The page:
David Kuo’s Personal Income Portfolio “Cornerstone Stock” No. 2 Mapletree Industrial Trust (SGX: ME8U)
|Volatility:||Low (5-year beta: 0.46)|
|Net property income (TTM):||S$277.6|
TTM = Trailing 12 months
Dollar amounts in millions except recent price
Data as of 16 May 2018
What The Company Does: Among the first three stocks that will go into David’s Personal Income Portfolio is Mapletree Industrial Trust (SGX: ME8U), a real estate investment trust that owns industrial properties in Singapore as well as data-centres in the US.
In Singapore, it has 85 properties under five different property types: Flatted Factories; Hi-Tech Buildings; Business Park Buildings; Stack-up/Ramp-up Buildings; and Light Industrial Buildings. These properties have a total net lettable area (NLA) of 15.7 million square feet. In the US, the REIT owns a 40% stake in 14 data centres that are located across nine states; the remaining 60% stake is owned by Mapletree Industrial Trust’s sponsor, Mapletree Investments Pte Ltd. The data centres, which have a total NLA of 2.3 million square feet, were acquired by Mapletree Industrial Trust and its sponsor on 20 December 2017.
Source: Mapletree Industrial Trust investor presentation
The chart above shows a breakdown of Mapletree Industrial Trust’s current portfolio value by property-type. Most of the REIT’s portfolio value is in Singapore (90.4% to be exact).
Why We Like The Company: We think Mapletree Industrial Trust is likely to deliver stable and growing distributions in the years ahead for a number of important reasons. Here are three:
- A strong history of growing its distributions since its listing
- The REIT Manager’s incentives are aligned with unitholders’ interests
- An attractive portfolio of data centres in the US that will bring in a new income stream
Mapletree Industrial Trust was listed in October 2010, which is in the third-quarter of its fiscal year ended 31 March 2011 (FY10/11). From FY11/12 to FY17/18, the REIT has grown its distribution per unit (DPU) from 8.41 cents to 11.75 cents, which works out to an impressive annual growth rate of 5.7%. The foundation for the REIT’s impressive history of DPU growth has been its rising gross revenue and net property income. The chart below plots Mapletree Industrial Trust’s gross revenue, net property income, and DPU from FY11/12 to FY17/18:
Source: Mapletree Industrial Trust annual reports and earnings presentations
We think that the interests of Mapletree Industrial Trust’s unitholders are aligned with those of the REIT’s Manager. A “material component” of the total remuneration of the Manager’s employees comes from variable incentives, which depend on factors that include, among others, the total shareholder return generated by Mapletree Industrial Trust, and certain key financial metrics of the REIT, such as its net property income, DPU, and weighted average lease to expiry (WALE).
A “significant portion” of the variable incentives of those in the senior management team of the REIT’s Manager are also deferred over multi-year periods; parts of the deferred variable incentive may even be adjusted downward depending on the REIT’s future performance. In FY16/17, 76% of the total remuneration of Tham Kuo Wei, the CEO of the REIT’s Manager, was from variable incentives.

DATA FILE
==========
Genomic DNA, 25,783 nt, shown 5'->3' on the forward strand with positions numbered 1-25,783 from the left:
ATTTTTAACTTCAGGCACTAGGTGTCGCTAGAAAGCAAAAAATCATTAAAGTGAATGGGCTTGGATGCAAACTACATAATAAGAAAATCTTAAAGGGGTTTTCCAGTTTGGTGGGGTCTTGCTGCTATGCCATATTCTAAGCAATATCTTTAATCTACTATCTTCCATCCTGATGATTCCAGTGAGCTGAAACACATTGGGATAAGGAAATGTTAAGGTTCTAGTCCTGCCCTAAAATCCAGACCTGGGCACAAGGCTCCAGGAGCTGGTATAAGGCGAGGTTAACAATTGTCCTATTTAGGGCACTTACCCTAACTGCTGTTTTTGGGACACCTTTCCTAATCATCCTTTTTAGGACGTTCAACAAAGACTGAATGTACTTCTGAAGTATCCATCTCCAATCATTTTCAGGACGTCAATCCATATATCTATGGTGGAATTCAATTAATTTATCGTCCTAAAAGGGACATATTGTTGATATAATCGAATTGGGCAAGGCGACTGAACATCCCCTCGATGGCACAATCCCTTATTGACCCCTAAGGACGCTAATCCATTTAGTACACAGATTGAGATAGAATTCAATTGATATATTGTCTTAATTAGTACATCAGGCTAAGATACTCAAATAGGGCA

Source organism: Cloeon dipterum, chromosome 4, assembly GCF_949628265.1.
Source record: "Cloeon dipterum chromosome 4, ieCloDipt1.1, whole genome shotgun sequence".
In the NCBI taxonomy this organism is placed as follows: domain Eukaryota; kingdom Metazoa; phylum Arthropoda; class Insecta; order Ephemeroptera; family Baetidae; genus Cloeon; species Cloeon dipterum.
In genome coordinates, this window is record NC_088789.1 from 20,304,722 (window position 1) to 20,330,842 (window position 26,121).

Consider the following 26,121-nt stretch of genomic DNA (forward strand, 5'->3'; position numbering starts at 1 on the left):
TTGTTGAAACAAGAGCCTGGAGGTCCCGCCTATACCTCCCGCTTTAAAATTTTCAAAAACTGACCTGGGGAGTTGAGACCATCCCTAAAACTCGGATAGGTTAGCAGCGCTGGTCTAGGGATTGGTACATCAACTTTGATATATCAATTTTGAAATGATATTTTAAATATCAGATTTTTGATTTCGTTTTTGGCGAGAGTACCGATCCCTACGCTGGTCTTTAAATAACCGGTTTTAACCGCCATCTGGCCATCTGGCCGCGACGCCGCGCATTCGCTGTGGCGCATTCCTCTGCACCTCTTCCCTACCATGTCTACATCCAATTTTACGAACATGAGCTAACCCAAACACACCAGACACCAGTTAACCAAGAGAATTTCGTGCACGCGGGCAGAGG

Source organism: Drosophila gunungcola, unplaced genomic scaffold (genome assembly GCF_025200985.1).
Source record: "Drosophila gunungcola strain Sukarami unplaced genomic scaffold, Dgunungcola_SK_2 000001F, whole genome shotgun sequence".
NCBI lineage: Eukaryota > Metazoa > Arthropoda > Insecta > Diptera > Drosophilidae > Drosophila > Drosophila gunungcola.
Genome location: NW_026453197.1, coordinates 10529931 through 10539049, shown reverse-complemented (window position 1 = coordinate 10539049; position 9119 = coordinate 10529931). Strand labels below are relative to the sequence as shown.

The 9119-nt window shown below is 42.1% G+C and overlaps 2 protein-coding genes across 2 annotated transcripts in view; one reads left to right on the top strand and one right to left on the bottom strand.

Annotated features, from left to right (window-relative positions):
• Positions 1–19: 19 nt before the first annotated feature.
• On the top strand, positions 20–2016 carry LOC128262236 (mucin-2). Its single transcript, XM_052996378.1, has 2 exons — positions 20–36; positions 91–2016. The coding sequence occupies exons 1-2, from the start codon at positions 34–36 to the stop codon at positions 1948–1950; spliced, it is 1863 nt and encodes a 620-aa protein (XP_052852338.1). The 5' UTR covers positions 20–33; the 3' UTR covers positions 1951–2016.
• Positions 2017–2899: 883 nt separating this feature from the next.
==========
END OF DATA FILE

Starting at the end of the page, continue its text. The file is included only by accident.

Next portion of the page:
As we mentioned earlier, Mapletree Industrial Trust had acquired 14 data centres in the US in 20 December 2017. This portfolio has some attractive characteristics:
- The land in the portfolio is freehold;
- Its occupancy rate is high at 97.4% as of 31 March 2018;
- It has a long WALE of 6.0 years at the end of FY17/18;
- All the data centres are on triple net lease structures whereby costs such as maintenance, taxes, and insurance, are borne by the tenants.
- Demand for outsourced data centres worldwide is projected to grow by 9.4% annually from 132 million square feet in 2016 to 189 million square feet in 2020.
The 14 data centres will form a new income stream for the REIT, since they have yet to really contribute much in FY17/18. They could also be future growth opportunities for Mapletree Industrial Trust, because Mapletree Investments has granted the right of first refusal on its 60% stake in the 14 data centres to the REIT.
The chart below shows Mapletree Industrial Trust’s price-to-book (P/B) ratio since its listing:
Source: S&P Global Market Intelligence
Right now, Mapletree Industrial Trust has a P/B ratio of 1.33, which is higher than the REIT’s average PB ratio of 1.25 since its listing. We can also see that the REIT’s current P/B ratio is at the higher end of where it has been in the past. But, we don’t think the current valuation is outrageously high, when we consider the REIT’s high likelihood of being able to deliver stable and growing distributions in the years ahead.
The Risks Involved: One important risk affecting Mapletree Industrial Trust is the oversupply issue in the industrial property market in Singapore. If you look at the chart below, you can see that the net new supply of multi-user factory space in Singapore (the blue bars) has been higher than the net demand (the orange bars) in each year since 2012.
Mapletree Industrial Trust has done an admirable job of increasing the overall rental rate of its portfolio over the past few years (from S$1.45 per square foot per month in the third quarter of FY10/11 to S$2.01 in the fourth quarter of FY17/18), despite the oversupply of factories. But, if there continues to be a huge inflow of new factory space, the REIT’s business could still be hurt.
Concentration risk is another area to note. The REIT has over 2,000 tenants, but the largest tenant – Hewlett Packard (NYSE: HPE) – accounted for 9.9% of its total gross rental income as of 31 March 2018. If Hewlett Packard should walk away, it could hurt Mapletree Industrial Trust, badly.